16 February 2024


There was a great deal of hissy hysterics across the western world with regard to Tucker Carlson’s interview with Vladimir Putin. However, you don’t have to be.a fan of either man in order to find some real value in what was presented if you look at it objectively. Would there have been such n outcry if ,say, Barbara Walters had done the interview?  It doesn’t matter how salient the questions were, friendly or hostile, probing or softball, or any other “performance” criteria that stupid media are focused on. For what we very clearly saw was a fairly deep, unfiltered glimpse into the mind of an adversary, How much was truthful and how much misleading, self-serving, or completely false ought to be secondary to what was revealed in spite of those things. 

We got a pretty clear idea of what Putin’s thinking is on a wide range of topics, what his feelings are, and what motivates him. That is far more enlightening than any misleading statements he might have made, or how some claims might be factually incorrect, or merely disputable. Anyone observing this with an open mind would have learned a great deal about where he is coming from, and even if you consider him an outright enemy, it is clearly valuable information to possess. His history lesson was shaded by a sentimental and prejudicial perspective, as would be the same from another side, but overall it was not historically incorrect. 

When it comes to the west and NATO he revealed a good deal of resentment and hurt due to what he sees as rejection from the west, and his viewpoint does deserve some consideration based upon the way things evolved that could have turned out differently. When he says that Russia and Yeltsin were seeking to join the west and were rebuffed there is enough truth to it to question some of perceptions and policies instituted in our name. Clearly policy makers discounted the very real differences between the Soviet Union and Russia, the latter of which they wanted to contain and reduce as though it were still run by aggressive communists (rather than committed anti-communists). When he points to NATO expansion despite assurances that wouldn’t happen, he is historically correct, but would clearly have been acceptable if Russia had been allowed to become part of it along with all the rest. This does not negate Russian duplicity regarding other matters regarding Ukraine, etc.or breaking agreements,  but there is enough historical reality here to be considered thoughtfully, and free of our own biases and ideological sentiments. *

But the ideological propagandists that control the media don’t want you to be able to make your own judgement, because they “know better” and believe  you are too stupid or gullible enough to make a sound judgement on your own. However, their dishonesty is only verified by the fact that they don’t even want you to hear anything they don’t like or that might be contrary to their worldview. They want to suppress information rather than allowing its free flow, which is absolutely contrary to everything we stand for in the west.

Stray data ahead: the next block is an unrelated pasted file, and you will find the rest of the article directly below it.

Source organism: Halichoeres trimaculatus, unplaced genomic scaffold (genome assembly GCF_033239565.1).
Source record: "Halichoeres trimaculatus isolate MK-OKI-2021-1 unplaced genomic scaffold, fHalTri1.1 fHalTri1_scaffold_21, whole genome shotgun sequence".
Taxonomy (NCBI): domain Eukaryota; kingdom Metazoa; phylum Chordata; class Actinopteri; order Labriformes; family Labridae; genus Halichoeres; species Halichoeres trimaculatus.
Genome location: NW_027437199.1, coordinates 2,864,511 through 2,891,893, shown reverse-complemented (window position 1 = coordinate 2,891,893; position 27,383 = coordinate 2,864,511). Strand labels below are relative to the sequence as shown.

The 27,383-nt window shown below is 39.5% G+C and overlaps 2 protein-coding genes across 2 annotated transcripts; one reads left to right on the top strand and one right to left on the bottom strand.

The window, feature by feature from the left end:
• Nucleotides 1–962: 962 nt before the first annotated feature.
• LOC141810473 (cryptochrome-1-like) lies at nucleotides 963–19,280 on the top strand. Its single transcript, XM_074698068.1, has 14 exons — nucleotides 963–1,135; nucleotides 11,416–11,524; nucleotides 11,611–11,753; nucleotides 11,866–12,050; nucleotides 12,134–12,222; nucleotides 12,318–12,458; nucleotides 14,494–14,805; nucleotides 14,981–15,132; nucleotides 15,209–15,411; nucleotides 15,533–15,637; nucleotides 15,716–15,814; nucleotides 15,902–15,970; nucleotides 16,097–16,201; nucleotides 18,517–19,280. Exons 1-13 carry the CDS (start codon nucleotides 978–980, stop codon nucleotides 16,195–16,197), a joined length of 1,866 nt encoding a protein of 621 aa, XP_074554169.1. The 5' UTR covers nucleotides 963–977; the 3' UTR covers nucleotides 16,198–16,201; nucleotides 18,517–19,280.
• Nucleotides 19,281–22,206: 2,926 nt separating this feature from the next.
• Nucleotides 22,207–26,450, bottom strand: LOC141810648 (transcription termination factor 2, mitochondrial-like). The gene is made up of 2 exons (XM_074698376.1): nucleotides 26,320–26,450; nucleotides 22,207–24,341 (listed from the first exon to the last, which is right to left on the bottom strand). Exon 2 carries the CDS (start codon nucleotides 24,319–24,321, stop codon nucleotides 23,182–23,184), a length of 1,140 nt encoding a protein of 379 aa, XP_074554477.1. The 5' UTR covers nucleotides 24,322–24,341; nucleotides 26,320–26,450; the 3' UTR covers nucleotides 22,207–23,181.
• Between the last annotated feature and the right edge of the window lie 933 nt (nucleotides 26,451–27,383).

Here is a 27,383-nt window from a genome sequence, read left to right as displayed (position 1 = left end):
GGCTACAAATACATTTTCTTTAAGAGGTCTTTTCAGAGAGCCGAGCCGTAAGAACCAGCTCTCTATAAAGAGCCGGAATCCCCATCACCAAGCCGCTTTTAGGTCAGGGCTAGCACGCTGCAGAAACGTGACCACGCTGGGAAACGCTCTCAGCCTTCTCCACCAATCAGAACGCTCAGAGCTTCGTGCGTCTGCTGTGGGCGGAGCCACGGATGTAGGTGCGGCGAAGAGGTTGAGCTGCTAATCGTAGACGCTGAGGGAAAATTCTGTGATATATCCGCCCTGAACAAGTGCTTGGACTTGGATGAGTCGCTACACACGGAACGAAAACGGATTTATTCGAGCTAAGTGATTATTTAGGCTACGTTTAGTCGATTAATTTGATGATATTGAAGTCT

In current reading it is easy to find numerous instances of this malignant perspective. In The New Republic, (which used to be a thoughtful, serious publication I used to subscribe to until they descended into progressive leftism) they are still writing about ways to get rid of Fox News, to literally shut them down because they don’t like its content. It is telling that people who used to feign open-mindedness cannot abide even one outlet that has different viewpoint than the media cartel, and are apoplectic because of its dominant audience statistics. Then you have the current issue of The Atlantic, that once made at least some effort at fairness, devoting an entire issue to nothing besides anti-Trump articles that are more revealing of their own paranoia and ideological limitations than anything meaningful we don’t already know. 

But at the pinnacle of the toxic garbage heap is the New York Times, due to the extent to which  it still dominates the media cartel. Yesterday they ran a really juvenile article purporting to show how the Republican party is “racist,” based upon a handful of fairly innocuous comments, so beneath journalistic standards it is only comprehensible when you do a careful reading of at least half of all articles in the Times every day. They constantly and consistently view everything through race-based ideological blinders even when the topic has little or nothing to do with race. This in turn leads to defining people in identity boxes that are then ideologically interpreted to portray individuals and populations that simply don’t exist in the real world. I’m not even going to bother with all the factual errors and conceits in this case, if only because the practice is so continuously widespread in the Times. 

For a broader view on this topic and its implications see  Russia, the West and the World following this. 

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